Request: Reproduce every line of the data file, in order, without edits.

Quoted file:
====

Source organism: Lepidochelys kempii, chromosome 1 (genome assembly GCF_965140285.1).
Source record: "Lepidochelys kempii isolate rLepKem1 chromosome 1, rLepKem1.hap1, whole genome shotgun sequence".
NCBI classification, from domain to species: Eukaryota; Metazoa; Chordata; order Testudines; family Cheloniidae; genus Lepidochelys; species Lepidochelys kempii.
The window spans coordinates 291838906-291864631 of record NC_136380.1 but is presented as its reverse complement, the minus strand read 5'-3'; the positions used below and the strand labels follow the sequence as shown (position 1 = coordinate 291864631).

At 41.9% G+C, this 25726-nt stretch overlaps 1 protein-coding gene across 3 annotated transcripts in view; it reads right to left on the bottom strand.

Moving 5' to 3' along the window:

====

Source organism: Lepidochelys kempii, chromosome 1 (genome assembly GCF_965140285.1).
Source record: "Lepidochelys kempii isolate rLepKem1 chromosome 1, rLepKem1.hap1, whole genome shotgun sequence".
NCBI classification, from domain to species: Eukaryota; Metazoa; Chordata; order Testudines; family Cheloniidae; genus Lepidochelys; species Lepidochelys kempii.
The window spans coordinates 291838906-291864631 of record NC_136380.1 but is presented as its reverse complement, the minus strand read 5'-3'; the positions used below and the strand labels follow the sequence as shown (position 1 = coordinate 291864631).

At 41.9% G+C, this 25726-nt stretch overlaps 1 protein-coding gene across 3 annotated transcripts in view; it reads right to left on the bottom strand.

Moving 5' to 3' along the window: